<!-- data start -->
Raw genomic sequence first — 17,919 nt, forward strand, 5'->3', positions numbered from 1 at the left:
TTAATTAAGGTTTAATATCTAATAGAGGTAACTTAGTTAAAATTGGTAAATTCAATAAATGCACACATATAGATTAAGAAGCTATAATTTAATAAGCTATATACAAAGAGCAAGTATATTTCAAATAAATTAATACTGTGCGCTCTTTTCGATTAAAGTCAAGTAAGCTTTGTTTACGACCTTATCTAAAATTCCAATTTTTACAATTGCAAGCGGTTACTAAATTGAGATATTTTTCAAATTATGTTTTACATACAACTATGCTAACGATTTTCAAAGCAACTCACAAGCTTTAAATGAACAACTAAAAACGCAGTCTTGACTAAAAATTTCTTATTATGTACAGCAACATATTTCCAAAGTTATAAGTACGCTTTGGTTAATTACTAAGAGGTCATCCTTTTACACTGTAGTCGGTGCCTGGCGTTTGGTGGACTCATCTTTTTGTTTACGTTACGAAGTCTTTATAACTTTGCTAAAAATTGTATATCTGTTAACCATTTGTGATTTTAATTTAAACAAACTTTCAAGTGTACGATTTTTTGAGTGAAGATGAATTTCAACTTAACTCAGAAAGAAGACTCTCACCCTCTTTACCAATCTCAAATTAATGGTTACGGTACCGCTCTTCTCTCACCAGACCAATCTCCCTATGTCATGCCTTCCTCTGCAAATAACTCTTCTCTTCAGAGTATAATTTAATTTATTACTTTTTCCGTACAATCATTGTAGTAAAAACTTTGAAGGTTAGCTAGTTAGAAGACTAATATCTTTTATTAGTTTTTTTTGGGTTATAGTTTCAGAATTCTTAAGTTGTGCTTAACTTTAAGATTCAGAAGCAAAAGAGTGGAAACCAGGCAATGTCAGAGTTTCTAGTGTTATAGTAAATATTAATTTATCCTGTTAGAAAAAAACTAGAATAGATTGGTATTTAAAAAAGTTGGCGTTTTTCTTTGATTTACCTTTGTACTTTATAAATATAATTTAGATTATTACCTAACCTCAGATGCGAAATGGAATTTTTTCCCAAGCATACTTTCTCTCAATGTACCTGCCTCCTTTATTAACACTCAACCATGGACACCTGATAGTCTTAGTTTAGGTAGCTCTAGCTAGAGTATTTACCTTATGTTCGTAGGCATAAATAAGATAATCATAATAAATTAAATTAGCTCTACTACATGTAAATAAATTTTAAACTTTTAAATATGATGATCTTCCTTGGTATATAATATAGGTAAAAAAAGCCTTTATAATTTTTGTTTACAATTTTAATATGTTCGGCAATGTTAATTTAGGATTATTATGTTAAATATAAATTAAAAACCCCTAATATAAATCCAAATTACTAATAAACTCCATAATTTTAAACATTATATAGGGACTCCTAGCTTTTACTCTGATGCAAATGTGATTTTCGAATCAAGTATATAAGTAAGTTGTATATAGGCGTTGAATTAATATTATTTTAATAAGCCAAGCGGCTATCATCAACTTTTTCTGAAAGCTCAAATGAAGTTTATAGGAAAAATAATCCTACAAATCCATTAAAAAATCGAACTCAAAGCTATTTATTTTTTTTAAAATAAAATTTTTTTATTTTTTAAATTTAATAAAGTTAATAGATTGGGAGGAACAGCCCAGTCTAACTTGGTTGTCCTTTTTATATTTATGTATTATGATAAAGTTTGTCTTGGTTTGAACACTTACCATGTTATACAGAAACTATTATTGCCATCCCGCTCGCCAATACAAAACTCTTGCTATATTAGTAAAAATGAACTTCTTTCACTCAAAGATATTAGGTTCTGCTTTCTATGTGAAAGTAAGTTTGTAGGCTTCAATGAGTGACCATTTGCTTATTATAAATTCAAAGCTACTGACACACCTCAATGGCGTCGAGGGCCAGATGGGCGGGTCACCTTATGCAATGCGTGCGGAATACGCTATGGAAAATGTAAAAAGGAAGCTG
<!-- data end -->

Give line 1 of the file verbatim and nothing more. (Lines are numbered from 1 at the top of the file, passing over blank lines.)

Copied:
Raw genomic sequence first — 17,919 nt, forward strand, 5'->3', positions numbered from 1 at the left: